Smile Politely

Kronos Quartet rewards small but enthusiastic crowd

Kronos Quartet are a unique presence in contemporary classical music. Having worked with everyone from Terry Riley to Nine Inch Nails, they clearly are not afraid to flout the (sometimes) stifling conventions that come with being a chamber ensemble. That sense of adventure was on display in eye-opening fashion this past Wednesday at Krannert’s Foellinger Great Hall.

Against a muted backdrop (it’s amazing what you can do with just two lights), the group opened with the tightly-coiled “Ahyem” (written by The National’s Bryce Dessner) before moving into my two favorite pieces of the night — Missy Mazzoli’s “Harp and Altar” and Laurie Anderson’s “Flow.” Both pieces rely on slow builds (in the case of the former, assisted by an impossibly resonant vocal sample), and succeed by utilizing harmony and space, in contrast to the angular pieces which made up the rest of the evening’s program. The ending of “Harp and Altar,” in which the room literally seemed to be breathing, was one of the many high points of the night.

The program’s centerpiece was a performance of Steve Reich’s latest work, WTC 9/11 — one of the most un-Reich pieces that Steve has written. Co-commisioned by UIUC, there are no pulses or phase shifts to be had. Instead, Reich builds his tension and release with open melodic phrases and sporadic tape interjections, including a live string loop and sampled dialogue from EMS responders. I have to point the hall’s stunning acoustic clarity and natural reverb, as well as commend Kronos’ soundman — nothing was overpowered, the tape loops meshed flawlessly, making for the best sounding performance I’ve ever witnessed.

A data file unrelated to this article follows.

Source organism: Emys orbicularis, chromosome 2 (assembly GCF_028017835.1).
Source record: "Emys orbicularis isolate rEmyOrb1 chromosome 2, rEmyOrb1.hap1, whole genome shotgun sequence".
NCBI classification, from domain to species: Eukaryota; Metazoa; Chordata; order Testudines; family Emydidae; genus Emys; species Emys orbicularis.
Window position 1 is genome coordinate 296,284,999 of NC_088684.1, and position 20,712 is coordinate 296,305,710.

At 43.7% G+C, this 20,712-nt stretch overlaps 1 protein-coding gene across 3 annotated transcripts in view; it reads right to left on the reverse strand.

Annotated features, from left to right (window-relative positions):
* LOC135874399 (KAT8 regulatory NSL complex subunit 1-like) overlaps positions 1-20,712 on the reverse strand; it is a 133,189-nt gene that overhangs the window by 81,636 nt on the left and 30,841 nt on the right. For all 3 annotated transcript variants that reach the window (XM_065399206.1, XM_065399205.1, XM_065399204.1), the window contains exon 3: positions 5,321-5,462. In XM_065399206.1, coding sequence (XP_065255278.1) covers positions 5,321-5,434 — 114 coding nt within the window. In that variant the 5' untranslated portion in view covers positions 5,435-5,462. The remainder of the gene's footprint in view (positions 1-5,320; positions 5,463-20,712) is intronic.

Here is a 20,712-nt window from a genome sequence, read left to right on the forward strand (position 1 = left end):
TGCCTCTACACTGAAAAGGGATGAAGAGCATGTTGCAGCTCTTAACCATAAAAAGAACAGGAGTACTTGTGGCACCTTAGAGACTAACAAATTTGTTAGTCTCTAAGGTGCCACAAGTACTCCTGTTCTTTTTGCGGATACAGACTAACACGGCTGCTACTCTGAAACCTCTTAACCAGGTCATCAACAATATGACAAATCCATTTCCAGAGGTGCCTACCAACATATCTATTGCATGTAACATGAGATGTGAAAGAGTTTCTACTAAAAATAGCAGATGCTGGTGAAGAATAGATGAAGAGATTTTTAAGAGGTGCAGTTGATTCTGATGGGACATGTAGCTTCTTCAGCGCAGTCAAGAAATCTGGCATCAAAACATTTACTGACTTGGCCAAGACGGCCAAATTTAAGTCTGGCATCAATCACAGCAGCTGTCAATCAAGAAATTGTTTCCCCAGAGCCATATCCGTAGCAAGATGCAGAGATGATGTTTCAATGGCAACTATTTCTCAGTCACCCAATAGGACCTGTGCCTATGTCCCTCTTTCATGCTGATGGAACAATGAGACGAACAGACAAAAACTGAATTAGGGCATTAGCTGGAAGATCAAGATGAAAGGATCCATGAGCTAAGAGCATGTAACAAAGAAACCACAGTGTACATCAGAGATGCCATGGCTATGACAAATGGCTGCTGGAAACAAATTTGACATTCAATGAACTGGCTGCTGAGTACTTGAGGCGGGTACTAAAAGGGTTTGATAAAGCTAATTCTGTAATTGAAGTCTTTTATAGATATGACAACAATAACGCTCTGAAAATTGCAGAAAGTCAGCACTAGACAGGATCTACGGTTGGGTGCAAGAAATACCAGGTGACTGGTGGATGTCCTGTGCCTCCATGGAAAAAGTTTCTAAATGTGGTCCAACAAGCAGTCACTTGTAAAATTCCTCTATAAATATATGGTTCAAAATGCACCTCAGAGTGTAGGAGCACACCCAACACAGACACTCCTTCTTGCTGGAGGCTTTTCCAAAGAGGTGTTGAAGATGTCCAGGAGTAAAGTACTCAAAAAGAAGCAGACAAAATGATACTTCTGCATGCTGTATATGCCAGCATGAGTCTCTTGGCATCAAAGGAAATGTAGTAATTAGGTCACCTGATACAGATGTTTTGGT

After the second set closed with a marathon version of Aleksandra Vrebalov’s … hold me neighbor, in this storm…, the small but enthusiastic crowd was rewarded with two encores: a Greek folk tune which I did not catch the name of, and a dissonant version of Bob Dylan’s stone-cold classic “Don’t Think Twice” that somehow managed to hang together.

Ultimately, I can’t think of a single complaint to levy against this performance. Sure, the crowd was light, but Kronos were feeling generous, and the music, sound, and lighting were spot-on.

Kronos Quartet playing Steve Reich’s WTC 9/11

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